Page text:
1. ^ Halloran, John A.; "Sumerian Lexicon: Version 3.0"; December 10th, 2006 at http://sumerian.org/sumerlex.htm
  2. ^ Coleman, J. A.; Davidson, George (2015). The Dictionary of Mythology: An A-Z of Themes, Legends, and Heroes. London, England: Arcturus Publishing Limited. p. 108. ISBN 978-1-78404-478-7. 
  3. ^ a b Clay Tablets from Sumer, Babylon and Assyria, Earth-history.com. Neo-Sumerian inscriptions clay, Babylonia, 1900–1700 BC, image with translations on display.
  4. ^ Kramer, Samuel Noah, "The Sumerian Deluge Myth: Reviewed and Revised", Anatolian Studies, Vol. 33, (1983), pp. 115-121. JSTOR 3642699
  5. ^ William W. Hallo, "Review: Enki and the Theology of Eridu", Journal of the American Oriental Society, 116:2 (Apr.–Jun. 1996), p. 231–234
  6. ^ Reallexikon der Assyriologie II, p. 385.
  7. ^ Kingship in the Mediterranean world, p. 5162a Grottanelli and Mander, Encyclopaedia of Religion, second edition 2005. Thomson Gale.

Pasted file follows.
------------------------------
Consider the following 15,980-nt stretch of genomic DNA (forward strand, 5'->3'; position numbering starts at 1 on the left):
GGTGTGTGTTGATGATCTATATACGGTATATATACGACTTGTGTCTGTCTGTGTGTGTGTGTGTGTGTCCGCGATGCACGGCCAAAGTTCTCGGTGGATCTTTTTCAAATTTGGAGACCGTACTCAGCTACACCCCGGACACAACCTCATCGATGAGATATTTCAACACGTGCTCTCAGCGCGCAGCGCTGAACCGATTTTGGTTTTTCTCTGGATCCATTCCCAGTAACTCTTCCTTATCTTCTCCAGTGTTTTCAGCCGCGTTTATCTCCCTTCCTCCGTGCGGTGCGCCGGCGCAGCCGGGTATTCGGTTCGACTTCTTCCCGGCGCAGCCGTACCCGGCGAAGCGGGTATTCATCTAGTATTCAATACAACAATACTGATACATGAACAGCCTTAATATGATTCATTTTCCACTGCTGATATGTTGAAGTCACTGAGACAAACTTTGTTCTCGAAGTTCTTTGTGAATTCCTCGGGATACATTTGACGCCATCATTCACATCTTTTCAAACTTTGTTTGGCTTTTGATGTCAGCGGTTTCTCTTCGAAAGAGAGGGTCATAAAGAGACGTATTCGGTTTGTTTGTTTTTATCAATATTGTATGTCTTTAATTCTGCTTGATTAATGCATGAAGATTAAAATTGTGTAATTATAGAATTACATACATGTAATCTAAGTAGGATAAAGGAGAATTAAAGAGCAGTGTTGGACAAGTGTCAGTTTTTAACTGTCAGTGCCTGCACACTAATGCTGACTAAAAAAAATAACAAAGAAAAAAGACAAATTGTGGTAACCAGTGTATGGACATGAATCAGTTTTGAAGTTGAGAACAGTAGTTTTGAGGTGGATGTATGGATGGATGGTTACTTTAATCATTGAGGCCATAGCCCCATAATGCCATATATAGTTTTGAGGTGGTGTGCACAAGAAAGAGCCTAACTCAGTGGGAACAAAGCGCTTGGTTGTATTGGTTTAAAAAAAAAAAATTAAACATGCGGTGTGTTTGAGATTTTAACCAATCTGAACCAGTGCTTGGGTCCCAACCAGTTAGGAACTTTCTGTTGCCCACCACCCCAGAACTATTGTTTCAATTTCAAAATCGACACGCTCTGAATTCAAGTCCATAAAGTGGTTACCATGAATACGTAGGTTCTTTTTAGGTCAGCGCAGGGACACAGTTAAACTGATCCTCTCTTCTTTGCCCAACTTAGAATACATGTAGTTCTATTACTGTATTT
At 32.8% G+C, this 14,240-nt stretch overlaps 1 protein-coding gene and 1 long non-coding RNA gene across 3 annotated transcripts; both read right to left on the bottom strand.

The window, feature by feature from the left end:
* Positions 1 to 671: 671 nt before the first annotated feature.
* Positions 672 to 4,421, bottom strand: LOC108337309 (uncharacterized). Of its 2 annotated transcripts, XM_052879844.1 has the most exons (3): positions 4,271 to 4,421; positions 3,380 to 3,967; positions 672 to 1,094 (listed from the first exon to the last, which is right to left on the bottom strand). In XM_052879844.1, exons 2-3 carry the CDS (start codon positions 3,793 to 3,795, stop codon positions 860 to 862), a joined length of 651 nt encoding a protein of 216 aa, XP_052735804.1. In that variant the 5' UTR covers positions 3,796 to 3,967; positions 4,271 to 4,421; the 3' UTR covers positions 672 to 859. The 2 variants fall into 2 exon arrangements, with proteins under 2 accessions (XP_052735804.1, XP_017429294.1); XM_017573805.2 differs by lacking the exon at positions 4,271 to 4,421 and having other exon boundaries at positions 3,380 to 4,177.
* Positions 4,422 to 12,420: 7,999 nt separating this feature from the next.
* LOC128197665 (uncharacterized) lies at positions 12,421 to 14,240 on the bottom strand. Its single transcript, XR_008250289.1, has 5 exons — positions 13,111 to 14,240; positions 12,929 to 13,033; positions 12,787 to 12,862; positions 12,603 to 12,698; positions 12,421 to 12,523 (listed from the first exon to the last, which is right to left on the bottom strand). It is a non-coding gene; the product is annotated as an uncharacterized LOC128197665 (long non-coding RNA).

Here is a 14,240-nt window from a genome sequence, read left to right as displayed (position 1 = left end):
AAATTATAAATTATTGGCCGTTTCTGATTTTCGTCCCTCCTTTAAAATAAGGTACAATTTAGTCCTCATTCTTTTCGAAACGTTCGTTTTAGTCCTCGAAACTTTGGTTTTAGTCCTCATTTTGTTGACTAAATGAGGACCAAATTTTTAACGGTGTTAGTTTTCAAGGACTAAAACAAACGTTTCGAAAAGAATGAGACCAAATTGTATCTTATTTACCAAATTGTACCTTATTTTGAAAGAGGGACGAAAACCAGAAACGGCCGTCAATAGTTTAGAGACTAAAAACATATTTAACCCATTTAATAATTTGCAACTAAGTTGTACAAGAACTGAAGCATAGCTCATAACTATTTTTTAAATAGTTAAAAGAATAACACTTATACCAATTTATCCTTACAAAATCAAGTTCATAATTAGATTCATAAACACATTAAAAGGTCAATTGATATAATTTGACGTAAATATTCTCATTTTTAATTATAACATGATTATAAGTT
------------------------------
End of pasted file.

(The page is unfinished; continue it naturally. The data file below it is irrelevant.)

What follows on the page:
8. ^ Jeremias, Alfred 1913. Handbuch der altorientalischen Geisteskultur. Leipzig. p. 74.
  9. ^ Reallexikon der Assyriologie III. Götterzahlen. p. 500.
  10. ^ Kramer, Samuel Noah (1961). Sumerian Mythology: A Study of Spiritual and Literary Achievement in the Third Millennium B.C.: Revised Edition. Philadelphia, Pennsylvania: University of Pennsylvania Press. pp. 30–41. ISBN 0-8122-1047-6. 
  11. ^ "Enlil and Ninlil: translation". Electronic Text Corpus of Sumerian Literature. Oxford University. Retrieved 2013-12-21. 
  12. ^ Jacobsen, Thorkild (Apr 1946). "Sumerian Mythology: A Review Article". Journal of Near Eastern Studies. 5 (2): 128–152. doi:10.1086/370777. JSTOR 542374. 
  13. ^ Kramer 1961, p. 97.
  14. ^ Kramer 1961, pp. 97-98.
  15. ^ Kramer, pp. 97-98.
  16. ^ a b c d e Kramer 1961, p. 98.
  17. ^ a b c Rosenberg 1994, pp. 196–200.
  18. ^ Kramer 1961, p. 51-53.
  19. ^ a b Hooke 2004.
  20. ^ a b Kramer 1961, p. 52.
  21. ^ a b c Kramer 1961, p. 53.
  22. ^ "The exploits of Ninurta: translation". Electronic Text Corpus of Sumerian Literature. Oxford University. Retrieved 14 April 2017. 

Bibliography[edit]

External links[edit]